Japan's first gold was discovered here on holy Mt. Nonodake
Wakuya is a small town in northern Miyagi that isn’t well-known even within Japan, much less overseas. This may be changing soon though, as archeological research has revealed that it was the place where gold was first discovered in Japan. In fact, this early Japanese gold constituted a large percentage of the gold that was used to gild the Great Buddha of Todaiji Temple in Nara.
Gold was first discovered here during the Nara period (710–794 CE), and shortly thereafter the Michinoku gold industry began to flourish. At first people simply panned for gold in the rivers, but later more advanced mining techniques were employed. Though the mines here did eventually succumb to declining yield and revenue, one can still see the occasional hobbyist out in the river, panning for gold.
Ulala Tanaka/Ulala Tanaka
I was able to try gold panning in the river myself during a recent trip to Wakuya, through a river gold-panning tour offered by the local museum Tenpyo Romankan. For now these tours are offered only once in a while on a special-event basis, but the town is planning to offer them more regularly soon. Even if you can’t make it to one of these special-event tour dates, you can still try gold panning in the museum’s on-site workshop, which lets visitors pan for gold in troughs filled with sediment collected from the river.
Whether you plan on trying gold panning or not , Tenpyo Romankan is a must-see. The museum sits at the foot of holy Mount Nonodake, very near the place where gold was first discovered. It has good English translations illuminating aspects of Japanese history rarely presented in museums; in addition to exhibits on gold mining, the museum also delves into the daily life of people during the Nara period and the Korean immigration to Japan which occurred during that time.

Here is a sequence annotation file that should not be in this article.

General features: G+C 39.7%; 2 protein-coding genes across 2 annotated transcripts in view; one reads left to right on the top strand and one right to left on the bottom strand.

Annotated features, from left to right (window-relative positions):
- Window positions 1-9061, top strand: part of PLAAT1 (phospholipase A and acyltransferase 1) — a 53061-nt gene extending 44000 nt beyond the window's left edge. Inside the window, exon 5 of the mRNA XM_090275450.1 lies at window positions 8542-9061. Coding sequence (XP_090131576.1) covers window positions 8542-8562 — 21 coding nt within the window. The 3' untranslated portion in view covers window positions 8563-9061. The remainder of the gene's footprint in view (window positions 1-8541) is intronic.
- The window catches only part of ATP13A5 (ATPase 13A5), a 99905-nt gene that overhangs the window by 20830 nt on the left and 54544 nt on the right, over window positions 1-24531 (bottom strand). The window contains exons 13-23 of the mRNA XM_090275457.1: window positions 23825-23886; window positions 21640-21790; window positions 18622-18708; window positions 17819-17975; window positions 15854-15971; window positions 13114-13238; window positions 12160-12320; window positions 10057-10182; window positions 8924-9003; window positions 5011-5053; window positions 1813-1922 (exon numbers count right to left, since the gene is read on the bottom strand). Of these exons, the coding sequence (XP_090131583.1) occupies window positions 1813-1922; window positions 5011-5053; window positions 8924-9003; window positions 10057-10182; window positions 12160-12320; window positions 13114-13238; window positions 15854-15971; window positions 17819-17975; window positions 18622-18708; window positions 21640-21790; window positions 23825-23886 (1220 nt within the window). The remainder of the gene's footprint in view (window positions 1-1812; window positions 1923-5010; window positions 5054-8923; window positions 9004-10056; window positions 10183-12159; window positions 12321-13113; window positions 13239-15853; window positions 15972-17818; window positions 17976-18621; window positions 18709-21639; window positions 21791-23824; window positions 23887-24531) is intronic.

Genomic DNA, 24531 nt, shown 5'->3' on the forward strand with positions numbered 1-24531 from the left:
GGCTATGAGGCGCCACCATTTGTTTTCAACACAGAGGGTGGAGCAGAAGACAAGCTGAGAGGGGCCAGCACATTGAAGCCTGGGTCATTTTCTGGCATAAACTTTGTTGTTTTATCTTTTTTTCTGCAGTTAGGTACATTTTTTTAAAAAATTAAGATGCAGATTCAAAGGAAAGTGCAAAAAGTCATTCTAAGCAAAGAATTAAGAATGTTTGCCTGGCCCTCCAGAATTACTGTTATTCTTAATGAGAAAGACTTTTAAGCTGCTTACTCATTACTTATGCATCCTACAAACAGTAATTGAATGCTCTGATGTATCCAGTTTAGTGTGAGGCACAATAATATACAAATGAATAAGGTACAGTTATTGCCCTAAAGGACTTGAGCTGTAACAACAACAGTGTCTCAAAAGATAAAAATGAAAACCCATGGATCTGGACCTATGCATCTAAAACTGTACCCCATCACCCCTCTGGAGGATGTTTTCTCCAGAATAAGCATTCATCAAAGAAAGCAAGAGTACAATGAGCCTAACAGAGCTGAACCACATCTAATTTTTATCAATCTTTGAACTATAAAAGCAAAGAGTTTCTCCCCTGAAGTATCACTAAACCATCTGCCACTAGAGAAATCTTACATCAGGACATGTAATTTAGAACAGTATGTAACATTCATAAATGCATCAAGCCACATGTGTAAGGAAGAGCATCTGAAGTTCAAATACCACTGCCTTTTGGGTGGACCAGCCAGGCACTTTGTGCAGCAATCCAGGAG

Next door to Tenpyo Romankan are two other points of interest, making it an easy place to spend an entire day. First, there’s Koganeyama Shrine. Instantly recognizable by its large golden torii gate, it honors the site of Japan’s first gold mine.
There’s also a teahouse called Kugane-an located next to the museum and shrine, where visitors can enjoy a brief but proper tea ceremony service with matcha and wagashi sweets. Next to the main tea ceremony room is a smaller one with glimmering walls lined in pure gold leaf—ask to see it and they’ll be happy to oblige.
Since the decline of the gold mines, agriculture, especially rice cultivation, has become the primary industry in Wakuya. The town has developed a signature brand of rice called Kin no Ibuki, a variety bred specifically to taste delicious as unpolished brown rice. The town also grows delicious vegetables, and the local tofu shop makes delicious oboro tofu, a rich and creamy kind of tofu. The oboro tofu can be enjoyed on its own or in oborojiru, a soup that’s been eaten in the area since the Edo period. A few restaurants in town, like Tsukimichi, also use food as an opportunity to celebrate the area’s gold-mining past in a fun way by sprinkling meals with gold flakes.
Wakuya is also a good destination for experiencing Buddhism. Konpo-ji, a 1,250 year old temple on holy Mount Nonodake, still serves as a center of faith and worship for the townspeople. Visitors here can participate in a zazen meditation session led by the head priest himself, or try shakyo (sutra copying). The shakyo experience offered here is really something special, because after copying the sutra you can take part in the ceremony in which it is offered to the gods. It’s the only place I know of in Japan where this is possible.
Wakuya is unique not only in terms of its history, but also in terms of the openness with which the town invites visitors to participate in real cultural experiences. The area may soon start attracting more tourists as word spreads about these archeological discoveries, but for now Wakuya remains a welcoming town well off the beaten path.